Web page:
Friday, February 12, 2010

Cheating on CS homeworks, and social pressure

The Temptation to Cheat in Computer Science Classes at Stanford is apparently great (just cut and paste some code if your assignment isn't running as the deadline nears), but the tools for catching this kind of cheating are also effectively automated.

"The number of honor code violations have prompted Professor Roberts to implement a new system. Describing this method as a “collective incentive” for students to maintain academic standards, the professor said he will add 5 percent for every honor-code violation in his class to the weight of the final exam, which is currently 15 percent of the class grade.
In other words, if one person cheats, the whole class will face more pressure on the final exam, because it will make up a greater portion of a person’s grade. Whether the scorn of fellow students is a bigger deterrent to cheating than being personally disciplined by the university remains to be seen."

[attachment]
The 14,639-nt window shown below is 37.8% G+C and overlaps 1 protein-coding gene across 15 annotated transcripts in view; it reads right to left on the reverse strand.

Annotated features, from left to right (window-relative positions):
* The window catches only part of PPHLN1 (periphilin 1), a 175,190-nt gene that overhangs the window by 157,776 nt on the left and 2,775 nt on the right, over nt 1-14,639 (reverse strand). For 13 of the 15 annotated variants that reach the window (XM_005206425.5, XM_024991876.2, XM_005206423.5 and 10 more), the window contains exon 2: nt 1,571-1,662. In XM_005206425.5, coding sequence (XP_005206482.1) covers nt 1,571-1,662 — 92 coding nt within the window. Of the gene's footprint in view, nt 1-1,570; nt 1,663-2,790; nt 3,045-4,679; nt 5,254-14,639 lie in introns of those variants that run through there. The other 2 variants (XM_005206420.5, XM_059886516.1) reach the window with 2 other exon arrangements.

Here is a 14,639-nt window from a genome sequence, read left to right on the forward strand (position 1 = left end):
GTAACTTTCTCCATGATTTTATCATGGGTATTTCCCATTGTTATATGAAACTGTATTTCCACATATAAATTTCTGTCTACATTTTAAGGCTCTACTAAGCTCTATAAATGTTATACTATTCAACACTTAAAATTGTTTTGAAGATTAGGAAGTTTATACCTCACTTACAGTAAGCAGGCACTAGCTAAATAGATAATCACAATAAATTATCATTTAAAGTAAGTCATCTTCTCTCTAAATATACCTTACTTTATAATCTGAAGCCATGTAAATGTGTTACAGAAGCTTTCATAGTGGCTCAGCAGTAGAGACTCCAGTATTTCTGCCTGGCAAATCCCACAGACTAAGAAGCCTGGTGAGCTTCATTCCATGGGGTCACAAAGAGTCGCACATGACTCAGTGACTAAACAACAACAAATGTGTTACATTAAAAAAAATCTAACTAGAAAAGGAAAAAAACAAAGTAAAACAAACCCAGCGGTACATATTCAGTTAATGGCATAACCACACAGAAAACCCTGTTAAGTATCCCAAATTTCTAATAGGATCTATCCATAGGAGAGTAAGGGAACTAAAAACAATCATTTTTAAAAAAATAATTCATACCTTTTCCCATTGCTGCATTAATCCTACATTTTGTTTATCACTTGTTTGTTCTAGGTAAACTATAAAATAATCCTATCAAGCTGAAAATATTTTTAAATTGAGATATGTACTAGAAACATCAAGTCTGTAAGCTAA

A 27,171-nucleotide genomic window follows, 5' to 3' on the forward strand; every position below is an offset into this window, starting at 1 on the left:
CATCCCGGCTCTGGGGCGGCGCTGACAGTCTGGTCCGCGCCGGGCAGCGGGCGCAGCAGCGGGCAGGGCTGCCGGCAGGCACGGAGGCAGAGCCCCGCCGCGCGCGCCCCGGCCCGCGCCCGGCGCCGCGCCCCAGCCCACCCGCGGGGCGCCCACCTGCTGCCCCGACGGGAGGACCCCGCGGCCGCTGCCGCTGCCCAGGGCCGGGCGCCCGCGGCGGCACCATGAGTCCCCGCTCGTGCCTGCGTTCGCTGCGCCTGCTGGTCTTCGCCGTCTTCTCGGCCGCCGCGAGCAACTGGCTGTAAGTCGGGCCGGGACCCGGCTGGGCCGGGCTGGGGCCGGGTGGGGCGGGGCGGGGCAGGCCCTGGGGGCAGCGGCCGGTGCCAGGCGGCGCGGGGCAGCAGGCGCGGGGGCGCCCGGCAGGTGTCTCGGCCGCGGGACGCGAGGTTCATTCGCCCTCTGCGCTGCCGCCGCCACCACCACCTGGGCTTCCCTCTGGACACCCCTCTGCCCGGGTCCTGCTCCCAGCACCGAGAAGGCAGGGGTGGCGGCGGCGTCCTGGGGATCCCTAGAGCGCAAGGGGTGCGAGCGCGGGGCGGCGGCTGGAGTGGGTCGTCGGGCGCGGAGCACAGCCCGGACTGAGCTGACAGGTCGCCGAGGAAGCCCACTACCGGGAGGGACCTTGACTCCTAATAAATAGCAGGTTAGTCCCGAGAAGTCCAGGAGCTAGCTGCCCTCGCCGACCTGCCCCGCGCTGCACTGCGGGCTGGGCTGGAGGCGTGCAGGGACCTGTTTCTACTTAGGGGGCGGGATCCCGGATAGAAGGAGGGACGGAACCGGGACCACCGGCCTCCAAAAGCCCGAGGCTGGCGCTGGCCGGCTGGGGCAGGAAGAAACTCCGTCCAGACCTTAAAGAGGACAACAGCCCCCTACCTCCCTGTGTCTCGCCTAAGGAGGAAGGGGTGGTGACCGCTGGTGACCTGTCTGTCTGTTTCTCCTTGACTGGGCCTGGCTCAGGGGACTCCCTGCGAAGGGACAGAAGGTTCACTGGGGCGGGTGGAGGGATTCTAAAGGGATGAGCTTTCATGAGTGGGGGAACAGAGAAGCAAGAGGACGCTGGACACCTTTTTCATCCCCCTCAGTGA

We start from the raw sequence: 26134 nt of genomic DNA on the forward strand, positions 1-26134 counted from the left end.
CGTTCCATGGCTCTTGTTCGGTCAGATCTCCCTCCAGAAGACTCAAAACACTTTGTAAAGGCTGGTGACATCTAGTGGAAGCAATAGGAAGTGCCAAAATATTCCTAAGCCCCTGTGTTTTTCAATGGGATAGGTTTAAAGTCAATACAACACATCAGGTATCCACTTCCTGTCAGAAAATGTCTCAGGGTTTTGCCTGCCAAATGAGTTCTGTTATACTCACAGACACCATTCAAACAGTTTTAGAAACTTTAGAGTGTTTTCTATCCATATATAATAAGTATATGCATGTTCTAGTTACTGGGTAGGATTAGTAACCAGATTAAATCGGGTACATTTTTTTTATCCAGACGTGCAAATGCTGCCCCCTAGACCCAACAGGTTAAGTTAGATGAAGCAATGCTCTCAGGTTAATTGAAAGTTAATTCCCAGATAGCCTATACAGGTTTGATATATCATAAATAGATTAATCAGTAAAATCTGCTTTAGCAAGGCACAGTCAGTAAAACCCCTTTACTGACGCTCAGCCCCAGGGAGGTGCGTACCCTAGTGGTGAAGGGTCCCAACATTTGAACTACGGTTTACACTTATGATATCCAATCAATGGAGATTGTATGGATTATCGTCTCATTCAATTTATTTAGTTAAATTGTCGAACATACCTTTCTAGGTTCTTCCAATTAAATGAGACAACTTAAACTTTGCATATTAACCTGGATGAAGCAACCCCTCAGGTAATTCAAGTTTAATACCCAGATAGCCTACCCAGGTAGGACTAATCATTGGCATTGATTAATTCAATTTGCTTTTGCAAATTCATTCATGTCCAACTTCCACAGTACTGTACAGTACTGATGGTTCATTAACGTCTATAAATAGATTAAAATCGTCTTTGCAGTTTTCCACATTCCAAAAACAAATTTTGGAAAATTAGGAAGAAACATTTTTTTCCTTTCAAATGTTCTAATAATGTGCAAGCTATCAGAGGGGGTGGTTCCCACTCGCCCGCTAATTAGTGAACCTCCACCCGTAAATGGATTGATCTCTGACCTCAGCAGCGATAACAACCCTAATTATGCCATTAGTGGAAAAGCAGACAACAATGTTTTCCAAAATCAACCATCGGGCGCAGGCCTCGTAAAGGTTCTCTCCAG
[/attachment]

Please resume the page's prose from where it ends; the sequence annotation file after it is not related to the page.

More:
1 comment:

kriish said...

There is a greater incentive than possible scorn from fellows. (In fact, in most universities names of cheaters are not published., so there would be no scorn at all.)

What this does provide is efficient incentive for two things: not providing your homework for a friend to copy (helping out is still ok and should be), and protecting your homework from stealing. At my time in the university, it was preposterously easy to search the entire student base home dirs - plenty of CS students had no idea about access control. The good thing was that us assistants had an easy seed list for copycat finder programs.